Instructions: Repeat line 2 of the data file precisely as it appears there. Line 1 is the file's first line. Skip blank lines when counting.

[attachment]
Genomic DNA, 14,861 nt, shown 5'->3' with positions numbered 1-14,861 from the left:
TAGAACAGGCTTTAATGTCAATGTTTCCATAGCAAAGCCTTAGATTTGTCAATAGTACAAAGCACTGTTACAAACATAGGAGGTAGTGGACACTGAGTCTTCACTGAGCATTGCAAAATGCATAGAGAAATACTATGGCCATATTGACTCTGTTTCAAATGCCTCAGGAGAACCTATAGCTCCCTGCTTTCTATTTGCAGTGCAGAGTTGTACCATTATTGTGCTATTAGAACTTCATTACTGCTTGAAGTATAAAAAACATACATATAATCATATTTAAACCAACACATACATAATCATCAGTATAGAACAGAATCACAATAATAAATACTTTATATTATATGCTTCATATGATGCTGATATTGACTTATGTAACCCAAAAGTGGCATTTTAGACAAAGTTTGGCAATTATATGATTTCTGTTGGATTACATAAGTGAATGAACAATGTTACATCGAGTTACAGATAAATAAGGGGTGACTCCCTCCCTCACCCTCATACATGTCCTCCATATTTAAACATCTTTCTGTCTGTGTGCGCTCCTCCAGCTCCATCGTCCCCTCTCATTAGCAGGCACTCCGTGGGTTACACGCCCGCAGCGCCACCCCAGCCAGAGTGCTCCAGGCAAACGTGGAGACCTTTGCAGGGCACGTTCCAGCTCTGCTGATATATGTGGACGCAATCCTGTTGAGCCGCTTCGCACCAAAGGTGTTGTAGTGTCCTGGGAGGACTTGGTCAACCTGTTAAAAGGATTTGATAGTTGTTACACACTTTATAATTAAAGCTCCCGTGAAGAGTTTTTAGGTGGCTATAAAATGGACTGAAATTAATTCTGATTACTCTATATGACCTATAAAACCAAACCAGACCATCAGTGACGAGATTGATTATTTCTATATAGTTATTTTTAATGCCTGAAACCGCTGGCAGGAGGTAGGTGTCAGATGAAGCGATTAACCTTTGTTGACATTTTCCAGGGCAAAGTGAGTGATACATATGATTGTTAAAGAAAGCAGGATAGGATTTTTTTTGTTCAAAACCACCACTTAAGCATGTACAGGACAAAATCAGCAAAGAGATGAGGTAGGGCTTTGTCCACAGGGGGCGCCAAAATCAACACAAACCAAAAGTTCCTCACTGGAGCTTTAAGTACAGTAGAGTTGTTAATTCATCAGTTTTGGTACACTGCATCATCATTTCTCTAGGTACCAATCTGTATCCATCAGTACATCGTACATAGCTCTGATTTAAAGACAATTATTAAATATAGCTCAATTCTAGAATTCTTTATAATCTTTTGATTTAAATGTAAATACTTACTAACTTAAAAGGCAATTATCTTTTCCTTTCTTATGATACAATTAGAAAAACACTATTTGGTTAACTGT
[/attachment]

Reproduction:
TAGAACAGGCTTTAATGTCAATGTTTCCATAGCAAAGCCTTAGATTTGTCAATAGTACAAAGCACTGTTACAAACATAGGAGGTAGTGGACACTGAGTCTTCACTGAGCATTGCAAAATGCATAGAGAAATACTATGGCCATATTGACTCTGTTTCAAATGCCTCAGGAGAACCTATAGCTCCCTGCTTTCTATTTGCAGTGCAGAGTTGTACCATTATTGTGCTATTAGAACTTCATTACTGCTTGAAGTATAAAAAACATACATATAATCATATTTAAACCAACACATACATAATCATCAGTATAGAACAGAATCACAATAATAAATACTTTATATTATATGCTTCATATGATGCTGATATTGACTTATGTAACCCAAAAGTGGCATTTTAGACAAAGTTTGGCAATTATATGATTTCTGTTGGATTACATAAGTGAATGAACAATGTTACATCGAGTTACAGATAAATAAGGGGTGACTCCCTCCCTCACCCTCATACATGTCCTCCATATTTAAACATCTTTCTGTCTGTGTGCGCTCCTCCAGCTCCATCGTCCCCTCTCATTAGCAGGCACTCCGTGGGTTACACGCCCGCAGCGCCACCCCAGCCAGAGTGCTCCAGGCAAACGTGGAGACCTTTGCAGGGCACGTTCCAGCTCTGCTGATATATGTGGACGCAATCCTGTTGAGCCGCTTCGCACCAAAGGTGTTGTAGTGTCCTGGGAGGACTTGGTCAACCTGTTAAAAGGATTTGATAGTTGTTACACACTTTATAATTAAAGCTCCCGTGAAGAGTTTTTAGGTGGCTATAAAATGGACTGAAATTAATTCTGATTACTCTATATGACCTATAAAACCAAACCAGACCATCAGTGACGAGATTGATTATTTCTATATAGTTATTTTTAATGCCTGAAACCGCTGGCAGGAGGTAGGTGTCAGATGAAGCGATTAACCTTTGTTGACATTTTCCAGGGCAAAGTGAGTGATACATATGATTGTTAAAGAAAGCAGGATAGGATTTTTTTTGTTCAAAACCACCACTTAAGCATGTACAGGACAAAATCAGCAAAGAGATGAGGTAGGGCTTTGTCCACAGGGGGCGCCAAAATCAACACAAACCAAAAGTTCCTCACTGGAGCTTTAAGTACAGTAGAGTTGTTAATTCATCAGTTTTGGTACACTGCATCATCATTTCTCTAGGTACCAATCTGTATCCATCAGTACATCGTACATAGCTCTGATTTAAAGACAATTATTAAATATAGCTCAATTCTAGAATTCTTTATAATCTTTTGATTTAAATGTAAATACTTACTAACTTAAAAGGCAATTATCTTTTCCTTTCTTATGATACAATTAGAAAAACACTATTTGGTTAACTGT